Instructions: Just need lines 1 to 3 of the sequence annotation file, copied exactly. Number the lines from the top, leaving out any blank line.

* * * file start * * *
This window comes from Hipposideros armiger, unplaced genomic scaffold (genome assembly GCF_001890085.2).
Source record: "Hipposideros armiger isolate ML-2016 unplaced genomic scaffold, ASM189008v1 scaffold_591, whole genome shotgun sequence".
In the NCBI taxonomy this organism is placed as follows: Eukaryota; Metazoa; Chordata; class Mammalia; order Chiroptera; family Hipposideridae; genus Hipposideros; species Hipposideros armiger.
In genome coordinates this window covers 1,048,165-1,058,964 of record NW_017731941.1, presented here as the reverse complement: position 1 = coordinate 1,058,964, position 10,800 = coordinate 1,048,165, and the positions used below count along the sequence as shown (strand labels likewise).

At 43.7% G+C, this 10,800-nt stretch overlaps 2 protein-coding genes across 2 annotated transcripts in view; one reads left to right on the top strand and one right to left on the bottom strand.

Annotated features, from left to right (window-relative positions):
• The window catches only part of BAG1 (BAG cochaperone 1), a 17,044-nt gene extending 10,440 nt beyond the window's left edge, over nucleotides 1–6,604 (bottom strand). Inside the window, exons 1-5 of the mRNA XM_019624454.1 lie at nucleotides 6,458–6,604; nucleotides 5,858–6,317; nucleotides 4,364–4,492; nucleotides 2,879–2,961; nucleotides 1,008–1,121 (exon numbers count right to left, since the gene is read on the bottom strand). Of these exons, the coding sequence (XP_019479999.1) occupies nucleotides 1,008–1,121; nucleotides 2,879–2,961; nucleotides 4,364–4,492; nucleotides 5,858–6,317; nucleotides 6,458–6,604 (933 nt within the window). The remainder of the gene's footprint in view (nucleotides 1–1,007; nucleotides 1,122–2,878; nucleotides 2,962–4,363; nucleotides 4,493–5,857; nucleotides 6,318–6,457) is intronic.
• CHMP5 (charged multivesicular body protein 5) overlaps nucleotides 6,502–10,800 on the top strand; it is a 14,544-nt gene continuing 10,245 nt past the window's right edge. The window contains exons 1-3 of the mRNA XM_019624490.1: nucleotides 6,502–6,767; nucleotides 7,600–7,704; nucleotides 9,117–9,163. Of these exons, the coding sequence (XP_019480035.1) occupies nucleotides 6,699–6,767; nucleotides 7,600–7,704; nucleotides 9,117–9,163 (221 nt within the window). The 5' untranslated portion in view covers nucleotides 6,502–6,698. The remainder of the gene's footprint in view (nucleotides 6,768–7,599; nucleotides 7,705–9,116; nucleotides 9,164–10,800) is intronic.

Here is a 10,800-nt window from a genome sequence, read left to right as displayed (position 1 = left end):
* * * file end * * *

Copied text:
This window comes from Hipposideros armiger, unplaced genomic scaffold (genome assembly GCF_001890085.2).
Source record: "Hipposideros armiger isolate ML-2016 unplaced genomic scaffold, ASM189008v1 scaffold_591, whole genome shotgun sequence".
In the NCBI taxonomy this organism is placed as follows: Eukaryota; Metazoa; Chordata; class Mammalia; order Chiroptera; family Hipposideridae; genus Hipposideros; species Hipposideros armiger.